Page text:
General Debate 23 May 2011

May 23rd, 2011 at 8:00 am by David Farrar
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87 Responses to “General Debate 23 May 2011”

  1. Monty (964 comments) says:

    Will Labour ever introduce a policy that cannot easiyl be decontructed by a 15 year old economics student?

    Dragons

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  2. TimG_Oz (917 comments) says:

    I miss Haiku Dave
    He always had
    neat things to say

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  3. slightlyrighty (2,496 comments) says:

    Monty.

    What I find frustrating is that these policies that can be deconstructed by a 15 year old economics student, are not so well examined by 45 year old journalists.

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  4. ciaron (1,318 comments) says:

    I’d just like to point out that Harold Camping does not speak for the majority of Christians.

    So, did everyone have a great weekend?

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  5. Murray (8,838 comments) says:

    Well I was so suprised that Goff came out with policies that were so in tune with the media stories of last week.

    Who could possibly have seen that Labour would have been working on a hate the farmers policy while the dompost was coincidently printing an edition that looked like WAR DECLARED edition with its RED banner and hysterial oversized fonts.

    Someone pointed out to them the requirement for authorisation statements if they’re going to be giving free add space to labour… or is outright collusion acceptable now?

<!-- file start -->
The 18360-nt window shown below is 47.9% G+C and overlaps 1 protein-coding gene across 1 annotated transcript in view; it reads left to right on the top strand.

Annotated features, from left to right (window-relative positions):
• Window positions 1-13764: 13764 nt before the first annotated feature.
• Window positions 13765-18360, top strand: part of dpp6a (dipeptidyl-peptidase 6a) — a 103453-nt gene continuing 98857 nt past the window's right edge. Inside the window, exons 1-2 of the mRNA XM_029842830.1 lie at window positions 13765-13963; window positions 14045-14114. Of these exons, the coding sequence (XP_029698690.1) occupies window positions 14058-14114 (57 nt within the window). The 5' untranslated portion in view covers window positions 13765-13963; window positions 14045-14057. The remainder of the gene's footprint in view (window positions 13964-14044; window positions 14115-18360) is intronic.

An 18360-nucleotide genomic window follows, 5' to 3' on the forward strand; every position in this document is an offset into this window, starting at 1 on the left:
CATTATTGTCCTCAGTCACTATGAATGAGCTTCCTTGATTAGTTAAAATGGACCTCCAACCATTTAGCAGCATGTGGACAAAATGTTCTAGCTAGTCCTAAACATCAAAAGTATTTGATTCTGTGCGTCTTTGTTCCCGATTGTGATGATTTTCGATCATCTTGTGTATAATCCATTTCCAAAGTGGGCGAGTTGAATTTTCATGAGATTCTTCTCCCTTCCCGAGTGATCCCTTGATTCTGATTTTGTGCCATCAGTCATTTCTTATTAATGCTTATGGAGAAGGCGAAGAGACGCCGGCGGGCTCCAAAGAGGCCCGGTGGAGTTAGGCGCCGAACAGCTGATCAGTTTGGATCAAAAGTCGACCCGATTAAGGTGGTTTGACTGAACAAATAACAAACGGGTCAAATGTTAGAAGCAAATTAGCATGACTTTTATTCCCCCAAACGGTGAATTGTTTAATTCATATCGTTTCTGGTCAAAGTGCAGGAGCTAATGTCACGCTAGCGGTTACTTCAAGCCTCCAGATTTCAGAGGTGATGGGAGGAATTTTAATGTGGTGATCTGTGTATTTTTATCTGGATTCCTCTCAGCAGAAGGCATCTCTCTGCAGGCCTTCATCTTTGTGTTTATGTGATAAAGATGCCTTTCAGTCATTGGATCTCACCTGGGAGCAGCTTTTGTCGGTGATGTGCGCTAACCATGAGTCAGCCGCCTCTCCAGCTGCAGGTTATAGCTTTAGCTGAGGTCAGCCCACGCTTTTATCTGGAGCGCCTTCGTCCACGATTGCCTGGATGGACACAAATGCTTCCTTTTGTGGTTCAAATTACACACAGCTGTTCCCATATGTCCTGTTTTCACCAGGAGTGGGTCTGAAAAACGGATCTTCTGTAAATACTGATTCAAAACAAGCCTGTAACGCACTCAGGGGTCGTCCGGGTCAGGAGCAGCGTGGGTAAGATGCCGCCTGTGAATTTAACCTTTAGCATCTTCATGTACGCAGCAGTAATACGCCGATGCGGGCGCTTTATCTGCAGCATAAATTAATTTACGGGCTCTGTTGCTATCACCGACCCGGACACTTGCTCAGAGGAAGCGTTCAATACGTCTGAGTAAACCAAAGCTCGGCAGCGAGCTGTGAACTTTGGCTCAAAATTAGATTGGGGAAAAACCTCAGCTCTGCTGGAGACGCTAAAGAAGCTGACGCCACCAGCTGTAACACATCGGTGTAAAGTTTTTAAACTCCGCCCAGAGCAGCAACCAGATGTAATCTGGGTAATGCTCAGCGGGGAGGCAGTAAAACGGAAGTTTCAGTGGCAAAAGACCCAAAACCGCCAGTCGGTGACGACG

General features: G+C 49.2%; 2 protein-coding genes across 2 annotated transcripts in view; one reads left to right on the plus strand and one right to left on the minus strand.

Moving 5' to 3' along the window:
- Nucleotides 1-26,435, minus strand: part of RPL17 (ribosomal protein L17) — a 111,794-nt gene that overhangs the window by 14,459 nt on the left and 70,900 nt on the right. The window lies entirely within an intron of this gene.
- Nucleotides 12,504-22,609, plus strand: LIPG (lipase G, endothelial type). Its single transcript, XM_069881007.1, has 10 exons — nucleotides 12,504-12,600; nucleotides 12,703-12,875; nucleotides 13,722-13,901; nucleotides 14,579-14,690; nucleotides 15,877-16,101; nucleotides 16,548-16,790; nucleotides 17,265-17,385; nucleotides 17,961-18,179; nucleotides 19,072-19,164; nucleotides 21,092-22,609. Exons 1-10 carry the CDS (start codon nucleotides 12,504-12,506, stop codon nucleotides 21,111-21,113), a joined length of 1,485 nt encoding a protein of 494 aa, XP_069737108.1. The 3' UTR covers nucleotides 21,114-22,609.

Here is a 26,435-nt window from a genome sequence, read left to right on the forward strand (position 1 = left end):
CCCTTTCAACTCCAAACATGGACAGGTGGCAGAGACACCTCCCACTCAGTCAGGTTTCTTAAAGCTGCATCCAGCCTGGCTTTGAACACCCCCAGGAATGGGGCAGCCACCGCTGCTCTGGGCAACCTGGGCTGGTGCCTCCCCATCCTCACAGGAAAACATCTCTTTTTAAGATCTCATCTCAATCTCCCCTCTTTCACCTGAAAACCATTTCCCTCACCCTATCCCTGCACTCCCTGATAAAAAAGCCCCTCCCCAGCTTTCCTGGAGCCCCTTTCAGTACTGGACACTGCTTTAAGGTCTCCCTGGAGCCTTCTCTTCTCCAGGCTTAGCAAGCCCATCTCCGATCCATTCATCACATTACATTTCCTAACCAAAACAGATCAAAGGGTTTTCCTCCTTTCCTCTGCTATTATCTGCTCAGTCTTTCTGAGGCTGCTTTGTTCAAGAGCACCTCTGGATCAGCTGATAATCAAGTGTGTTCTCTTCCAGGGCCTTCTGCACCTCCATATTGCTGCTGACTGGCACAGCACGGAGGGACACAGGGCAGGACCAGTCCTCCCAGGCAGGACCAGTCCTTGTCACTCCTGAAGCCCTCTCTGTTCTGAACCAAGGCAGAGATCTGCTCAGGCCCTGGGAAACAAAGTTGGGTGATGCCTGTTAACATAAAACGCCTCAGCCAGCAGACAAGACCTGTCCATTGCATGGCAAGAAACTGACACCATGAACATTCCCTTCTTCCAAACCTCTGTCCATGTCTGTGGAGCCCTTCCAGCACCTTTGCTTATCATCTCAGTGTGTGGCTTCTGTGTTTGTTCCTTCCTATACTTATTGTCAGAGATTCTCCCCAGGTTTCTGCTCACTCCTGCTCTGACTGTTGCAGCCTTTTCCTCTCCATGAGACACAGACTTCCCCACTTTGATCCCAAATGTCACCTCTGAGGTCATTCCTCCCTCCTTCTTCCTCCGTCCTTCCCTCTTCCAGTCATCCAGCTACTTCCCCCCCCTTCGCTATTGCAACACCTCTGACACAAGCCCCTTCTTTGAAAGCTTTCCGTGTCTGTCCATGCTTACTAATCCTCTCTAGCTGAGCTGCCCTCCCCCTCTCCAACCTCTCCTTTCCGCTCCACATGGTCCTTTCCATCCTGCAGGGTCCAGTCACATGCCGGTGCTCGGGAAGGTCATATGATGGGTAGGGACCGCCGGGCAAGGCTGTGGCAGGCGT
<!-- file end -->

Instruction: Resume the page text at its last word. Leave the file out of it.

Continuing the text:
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  6. flipper (3,590 comments) says:

    Now , now children. Let us NOT over-react so early in the morning. Anyway, it’s “be nice to Phillie day.”

    But really, never mind him. What about Kelly on Pike River? Extraordinary! Unbeleivable – except from someone like her.

    Love to see her summoned before the Royal Commission and required to justify her slander.

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  7. Rufus (621 comments) says:

    Ciaron 8:16

    :)

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  8. Elaycee (4,305 comments) says:

    Labour wannabe Tapu Misa made this comment in her regular NZ Herald column today: “I know [some] who voted for National in the last election because they liked the look of John Key and disliked Helen Clark and her godless gay-loving feminist anti-smacking family-unfriendly Labour Party…..”

    Would love to be a fly on the wall next time she shares the same room with the feminazi…

    http://www.nzherald.co.nz/nz/news/article.cfm?c_id=1&objectid=10727378

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  9. Longknives (4,471 comments) says:

    Is anybody in New Zealand going to fork out $39.95 to watch Sonny Bill Williams pretending he’s a boxer? Strutting and preening around the ring against a 44 year-old ‘Human Punching Bag’ does not make you a ‘boxer’ mate….

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  10. Longknives (4,471 comments) says:

    Tapu Misa is a very strange woman. Her weekly rants are all over the place….apparently only ‘Conservative Christians’ vote National?